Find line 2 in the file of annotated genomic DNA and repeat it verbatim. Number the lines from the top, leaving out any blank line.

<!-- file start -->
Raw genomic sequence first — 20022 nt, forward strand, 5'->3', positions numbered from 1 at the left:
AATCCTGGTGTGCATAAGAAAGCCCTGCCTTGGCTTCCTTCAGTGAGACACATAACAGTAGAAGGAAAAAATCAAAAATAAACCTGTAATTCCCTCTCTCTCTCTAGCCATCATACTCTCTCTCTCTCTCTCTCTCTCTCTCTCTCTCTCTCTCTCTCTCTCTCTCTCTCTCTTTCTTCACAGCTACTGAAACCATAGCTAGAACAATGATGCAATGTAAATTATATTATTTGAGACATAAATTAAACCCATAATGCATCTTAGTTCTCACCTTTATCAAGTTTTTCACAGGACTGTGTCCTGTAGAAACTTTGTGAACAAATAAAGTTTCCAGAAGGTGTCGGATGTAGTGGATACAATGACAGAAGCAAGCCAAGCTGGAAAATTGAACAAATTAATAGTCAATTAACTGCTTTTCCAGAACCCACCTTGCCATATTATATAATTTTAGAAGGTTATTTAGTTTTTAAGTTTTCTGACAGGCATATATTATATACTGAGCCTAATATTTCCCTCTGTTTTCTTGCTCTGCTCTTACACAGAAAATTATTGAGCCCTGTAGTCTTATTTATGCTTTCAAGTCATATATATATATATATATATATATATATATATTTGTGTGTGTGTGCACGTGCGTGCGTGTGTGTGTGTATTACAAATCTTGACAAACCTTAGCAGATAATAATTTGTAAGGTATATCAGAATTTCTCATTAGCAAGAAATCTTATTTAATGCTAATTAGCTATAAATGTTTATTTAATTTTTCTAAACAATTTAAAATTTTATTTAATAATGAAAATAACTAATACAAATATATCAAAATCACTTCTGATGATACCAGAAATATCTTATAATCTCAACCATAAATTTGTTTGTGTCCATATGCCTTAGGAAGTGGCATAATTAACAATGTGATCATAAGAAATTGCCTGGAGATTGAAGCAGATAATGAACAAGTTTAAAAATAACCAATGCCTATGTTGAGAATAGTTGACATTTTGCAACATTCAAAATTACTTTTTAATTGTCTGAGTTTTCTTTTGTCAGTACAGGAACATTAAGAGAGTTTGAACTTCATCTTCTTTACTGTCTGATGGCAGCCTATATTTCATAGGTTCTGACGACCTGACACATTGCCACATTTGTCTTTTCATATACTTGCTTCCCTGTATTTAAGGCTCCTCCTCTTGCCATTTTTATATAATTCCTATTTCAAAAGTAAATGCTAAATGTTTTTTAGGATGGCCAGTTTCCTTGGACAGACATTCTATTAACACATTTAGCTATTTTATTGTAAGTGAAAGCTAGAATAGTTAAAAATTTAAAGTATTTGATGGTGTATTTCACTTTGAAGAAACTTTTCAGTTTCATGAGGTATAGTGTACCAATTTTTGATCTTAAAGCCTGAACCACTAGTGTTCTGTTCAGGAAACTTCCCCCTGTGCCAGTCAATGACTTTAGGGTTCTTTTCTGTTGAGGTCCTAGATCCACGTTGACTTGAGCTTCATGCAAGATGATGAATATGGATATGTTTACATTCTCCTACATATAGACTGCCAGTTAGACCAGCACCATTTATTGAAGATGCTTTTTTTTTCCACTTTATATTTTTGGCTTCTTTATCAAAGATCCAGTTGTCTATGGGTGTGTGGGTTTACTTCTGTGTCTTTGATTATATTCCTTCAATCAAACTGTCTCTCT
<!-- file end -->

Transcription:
AATCCTGGTGTGCATAAGAAAGCCCTGCCTTGGCTTCCTTCAGTGAGACACATAACAGTAGAAGGAAAAAATCAAAAATAAACCTGTAATTCCCTCTCTCTCTCTAGCCATCATACTCTCTCTCTCTCTCTCTCTCTCTCTCTCTCTCTCTCTCTCTCTCTCTCTCTCTCTCTTTCTTCACAGCTACTGAAACCATAGCTAGAACAATGATGCAATGTAAATTATATTATTTGAGACATAAATTAAACCCATAATGCATCTTAGTTCTCACCTTTATCAAGTTTTTCACAGGACTGTGTCCTGTAGAAACTTTGTGAACAAATAAAGTTTCCAGAAGGTGTCGGATGTAGTGGATACAATGACAGAAGCAAGCCAAGCTGGAAAATTGAACAAATTAATAGTCAATTAACTGCTTTTCCAGAACCCACCTTGCCATATTATATAATTTTAGAAGGTTATTTAGTTTTTAAGTTTTCTGACAGGCATATATTATATACTGAGCCTAATATTTCCCTCTGTTTTCTTGCTCTGCTCTTACACAGAAAATTATTGAGCCCTGTAGTCTTATTTATGCTTTCAAGTCATATATATATATATATATATATATATATATATTTGTGTGTGTGTGCACGTGCGTGCGTGTGTGTGTGTATTACAAATCTTGACAAACCTTAGCAGATAATAATTTGTAAGGTATATCAGAATTTCTCATTAGCAAGAAATCTTATTTAATGCTAATTAGCTATAAATGTTTATTTAATTTTTCTAAACAATTTAAAATTTTATTTAATAATGAAAATAACTAATACAAATATATCAAAATCACTTCTGATGATACCAGAAATATCTTATAATCTCAACCATAAATTTGTTTGTGTCCATATGCCTTAGGAAGTGGCATAATTAACAATGTGATCATAAGAAATTGCCTGGAGATTGAAGCAGATAATGAACAAGTTTAAAAATAACCAATGCCTATGTTGAGAATAGTTGACATTTTGCAACATTCAAAATTACTTTTTAATTGTCTGAGTTTTCTTTTGTCAGTACAGGAACATTAAGAGAGTTTGAACTTCATCTTCTTTACTGTCTGATGGCAGCCTATATTTCATAGGTTCTGACGACCTGACACATTGCCACATTTGTCTTTTCATATACTTGCTTCCCTGTATTTAAGGCTCCTCCTCTTGCCATTTTTATATAATTCCTATTTCAAAAGTAAATGCTAAATGTTTTTTAGGATGGCCAGTTTCCTTGGACAGACATTCTATTAACACATTTAGCTATTTTATTGTAAGTGAAAGCTAGAATAGTTAAAAATTTAAAGTATTTGATGGTGTATTTCACTTTGAAGAAACTTTTCAGTTTCATGAGGTATAGTGTACCAATTTTTGATCTTAAAGCCTGAACCACTAGTGTTCTGTTCAGGAAACTTCCCCCTGTGCCAGTCAATGACTTTAGGGTTCTTTTCTGTTGAGGTCCTAGATCCACGTTGACTTGAGCTTCATGCAAGATGATGAATATGGATATGTTTACATTCTCCTACATATAGACTGCCAGTTAGACCAGCACCATTTATTGAAGATGCTTTTTTTTTCCACTTTATATTTTTGGCTTCTTTATCAAAGATCCAGTTGTCTATGGGTGTGTGGGTTTACTTCTGTGTCTTTGATTATATTCCTTCAATCAAACTGTCTCTCT